Everybody lives upstream: the watershed approach for the changing climate of the Hindu Kush Himalaya

Everybody lives upstream: the watershed approach for the changing climate of the Hindu Kush Himalaya

Globally, the watershed approach has been proven as a way to bridge human and natural systems for the conservation, sustainable use, and renewal of natural resources, especially water.

Reforms and decentralization across the global South have elevated the need to build on participatory watershed development and management, particularly among major development organizations promoting investments and interventions in watersheds across the Hindu Kush Himalaya (HKH).

Given the suitability and perceptible impacts of watershed approach on sustainable natural resource management most of HKH countries now have national development strategies in place that expect to counter conservation and development challenges at scale posed by non-climatic as well as climatic factors. Diverse perspectives notwithstanding, project experience across the HKH demonstrates that the watershed management approach can, under the right mix of specific instruments and associated investments, create the synergies required both for sustainable soil and water conservation and for the optimisation of resource use that will improve the local livelihoods. The overall conclusion is that we need to follow the principle of partnership and collaboration and establish a viable working relationship with the participating governments since the proposed New Generation Watershed Management (NWGM) initiatives are going to be tested and applied in their territory for the benefit of their people. It is understood that NGWM will have to take on board both, climatic and non-climatic issues, which in combination have exacerbated the complexity in managing the watershed landscapes.

In other words, several key structural and reform processes (e.g., decentralization, water governance institutions) in HKH have been slow, and hence inherent issues of good governance, participatory management of natural resources, use of value-added technologies and productive involvement of private sector have not been resolved. Climate agenda has been added only off-late and hence a huge demand of innovating upon the current watershed management practices has emerged.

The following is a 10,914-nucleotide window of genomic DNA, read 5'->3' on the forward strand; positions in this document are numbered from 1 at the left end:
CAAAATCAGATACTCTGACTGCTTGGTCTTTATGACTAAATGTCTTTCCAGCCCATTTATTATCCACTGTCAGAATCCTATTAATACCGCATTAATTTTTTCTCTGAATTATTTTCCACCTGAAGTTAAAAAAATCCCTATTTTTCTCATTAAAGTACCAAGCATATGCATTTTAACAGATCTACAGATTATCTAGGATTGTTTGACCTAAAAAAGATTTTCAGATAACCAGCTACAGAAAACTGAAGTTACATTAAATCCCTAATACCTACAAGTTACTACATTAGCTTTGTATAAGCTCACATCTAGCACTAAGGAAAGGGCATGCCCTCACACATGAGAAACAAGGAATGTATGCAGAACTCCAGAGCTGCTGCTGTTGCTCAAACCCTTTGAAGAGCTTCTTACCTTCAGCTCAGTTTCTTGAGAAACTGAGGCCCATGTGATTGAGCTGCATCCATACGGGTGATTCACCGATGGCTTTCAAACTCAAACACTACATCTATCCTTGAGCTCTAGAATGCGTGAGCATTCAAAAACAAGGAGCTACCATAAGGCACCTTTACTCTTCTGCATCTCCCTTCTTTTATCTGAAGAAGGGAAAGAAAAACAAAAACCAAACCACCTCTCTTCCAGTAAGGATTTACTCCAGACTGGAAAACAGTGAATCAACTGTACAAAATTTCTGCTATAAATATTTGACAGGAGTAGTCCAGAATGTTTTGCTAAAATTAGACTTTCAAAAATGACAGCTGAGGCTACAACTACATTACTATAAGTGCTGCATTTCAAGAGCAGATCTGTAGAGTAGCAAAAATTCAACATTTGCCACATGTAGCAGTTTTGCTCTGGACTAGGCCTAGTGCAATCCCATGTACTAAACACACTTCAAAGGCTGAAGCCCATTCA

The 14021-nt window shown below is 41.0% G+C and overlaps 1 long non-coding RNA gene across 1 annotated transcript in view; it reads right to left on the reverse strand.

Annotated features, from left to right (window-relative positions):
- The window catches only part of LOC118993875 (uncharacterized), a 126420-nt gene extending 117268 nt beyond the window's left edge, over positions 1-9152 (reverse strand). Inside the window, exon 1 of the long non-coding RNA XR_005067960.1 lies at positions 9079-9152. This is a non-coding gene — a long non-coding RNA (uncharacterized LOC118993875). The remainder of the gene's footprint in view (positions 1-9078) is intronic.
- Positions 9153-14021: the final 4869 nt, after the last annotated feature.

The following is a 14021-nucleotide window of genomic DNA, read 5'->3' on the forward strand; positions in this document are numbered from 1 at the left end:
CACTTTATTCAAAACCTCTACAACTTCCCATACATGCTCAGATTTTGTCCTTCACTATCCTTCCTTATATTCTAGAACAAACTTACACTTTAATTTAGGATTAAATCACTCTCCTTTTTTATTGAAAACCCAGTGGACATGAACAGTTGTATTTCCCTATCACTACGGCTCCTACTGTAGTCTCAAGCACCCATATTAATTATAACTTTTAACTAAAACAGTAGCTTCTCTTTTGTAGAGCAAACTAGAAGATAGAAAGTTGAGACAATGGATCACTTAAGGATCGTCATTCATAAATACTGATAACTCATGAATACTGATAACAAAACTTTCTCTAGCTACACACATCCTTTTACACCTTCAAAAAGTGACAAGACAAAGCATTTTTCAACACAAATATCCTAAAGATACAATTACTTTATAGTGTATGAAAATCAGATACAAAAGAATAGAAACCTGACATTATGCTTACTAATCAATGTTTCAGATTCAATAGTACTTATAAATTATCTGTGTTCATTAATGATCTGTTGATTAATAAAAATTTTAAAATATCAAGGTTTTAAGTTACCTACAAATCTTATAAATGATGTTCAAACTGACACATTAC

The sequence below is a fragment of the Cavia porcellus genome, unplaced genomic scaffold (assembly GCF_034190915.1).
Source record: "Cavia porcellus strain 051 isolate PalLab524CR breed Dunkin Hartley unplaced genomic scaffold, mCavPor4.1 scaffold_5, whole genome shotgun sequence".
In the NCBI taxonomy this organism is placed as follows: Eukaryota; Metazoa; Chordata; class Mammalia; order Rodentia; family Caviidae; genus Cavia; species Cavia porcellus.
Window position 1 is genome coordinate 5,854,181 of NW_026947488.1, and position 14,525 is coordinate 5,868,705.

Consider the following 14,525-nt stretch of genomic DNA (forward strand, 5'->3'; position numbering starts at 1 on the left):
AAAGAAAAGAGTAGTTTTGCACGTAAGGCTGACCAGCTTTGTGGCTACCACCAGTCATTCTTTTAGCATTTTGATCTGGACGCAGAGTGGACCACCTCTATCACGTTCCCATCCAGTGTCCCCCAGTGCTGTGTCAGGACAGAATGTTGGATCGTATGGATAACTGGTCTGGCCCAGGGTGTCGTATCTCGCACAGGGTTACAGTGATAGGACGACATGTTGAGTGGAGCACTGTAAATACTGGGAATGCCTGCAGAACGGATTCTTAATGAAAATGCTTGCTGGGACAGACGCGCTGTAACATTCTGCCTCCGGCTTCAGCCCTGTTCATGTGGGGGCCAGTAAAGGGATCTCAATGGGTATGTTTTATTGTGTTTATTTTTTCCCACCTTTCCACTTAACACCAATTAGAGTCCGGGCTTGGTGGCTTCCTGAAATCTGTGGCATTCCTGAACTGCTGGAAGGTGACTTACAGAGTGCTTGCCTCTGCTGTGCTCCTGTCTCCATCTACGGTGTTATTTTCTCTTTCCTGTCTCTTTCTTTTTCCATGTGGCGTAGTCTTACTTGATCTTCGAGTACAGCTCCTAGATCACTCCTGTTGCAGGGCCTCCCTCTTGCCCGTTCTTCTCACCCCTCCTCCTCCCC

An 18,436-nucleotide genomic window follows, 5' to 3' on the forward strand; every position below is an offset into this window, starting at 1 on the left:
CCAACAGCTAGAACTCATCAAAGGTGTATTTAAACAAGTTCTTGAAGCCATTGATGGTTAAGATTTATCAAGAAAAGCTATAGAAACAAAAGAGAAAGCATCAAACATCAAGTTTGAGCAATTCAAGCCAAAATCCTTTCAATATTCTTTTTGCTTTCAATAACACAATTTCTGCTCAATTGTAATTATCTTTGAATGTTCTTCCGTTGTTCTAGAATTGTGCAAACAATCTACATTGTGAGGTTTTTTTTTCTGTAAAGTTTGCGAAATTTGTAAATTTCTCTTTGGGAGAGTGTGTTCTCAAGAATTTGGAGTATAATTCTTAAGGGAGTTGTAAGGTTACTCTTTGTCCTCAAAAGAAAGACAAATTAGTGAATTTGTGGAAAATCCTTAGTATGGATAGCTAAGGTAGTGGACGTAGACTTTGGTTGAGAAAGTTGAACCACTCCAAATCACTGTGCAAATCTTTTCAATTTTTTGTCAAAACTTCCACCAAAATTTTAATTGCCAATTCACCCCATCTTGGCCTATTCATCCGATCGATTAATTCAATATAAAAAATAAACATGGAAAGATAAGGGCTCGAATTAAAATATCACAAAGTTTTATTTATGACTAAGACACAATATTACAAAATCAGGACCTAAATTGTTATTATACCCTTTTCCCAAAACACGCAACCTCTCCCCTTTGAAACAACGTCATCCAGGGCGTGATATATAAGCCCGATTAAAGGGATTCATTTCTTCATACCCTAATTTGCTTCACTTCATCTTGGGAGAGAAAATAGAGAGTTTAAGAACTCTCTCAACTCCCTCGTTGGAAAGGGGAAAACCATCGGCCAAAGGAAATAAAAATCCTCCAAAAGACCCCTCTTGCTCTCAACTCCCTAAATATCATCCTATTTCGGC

The new watershed initiatives in HKH need to network key institutions to collaborate on testing NGWM in critical RBs/Watersheds. While the ’Strategic Results Framework’ of ICIMOD provides a wider scope for testing NGWM through its transboundary landscape management and river basin management initiatives, the Mountain Partnership on the other hand offers an advocacy platform for its vertical and horizontal levels integration. The new concept can rely on the above 4 strategic pathways as aligned to regional and global demands for finding answers to: How should transboundary cooperation work?; How adaptive management can be practiced?; Can local financial mechanisms be the panacea for sustainability of impacts and financial investments made?; and How modern institutions for capacity building should look like?; and which are the promising capacity building packages for tackling regional challenges thrown by climatic and non-climatic factors? The adapted concept is designed to involve HKH countries, government interventions and range of institutions and communities. The concept, however, needs to integrate in existing institutional structures and thus avoid duplicity and needless complexity and confusion. Formal and informal local government structures can provide viable entry points for broad-sector collaboration. The concept is timely as transboundary cooperation in HKH – as realized by all nations - is the key to secure and sustain watershed based ecosystems for the benefit and welfare of massive populations across upstream-downstream boundaries having transnational character. More importantly, adoption of NGWM in the Himalayan context will help achieve the Sustainable Development Goals, as it aligns generally with several goals such as # 1, 5, 6, 13 and more specifically with goal # 15 (4). This keeping in view that poverty in HKH is still higher than plains of South Asia, due to outmigration of men, women issues have become pertinent, climate change is fast emerging as a future challenge, other natural disasters and sustainable management of resources and good resource governance remain enigmatic themes. This publication is a product of a major workshop outputs held in 2011 by ICIMOD jointly with FAO and is complemented by learning of some key watershed development initiatives in HKH over the last decade.

The report was co-funded by the Royal Norwegian Embassy in Nepal.

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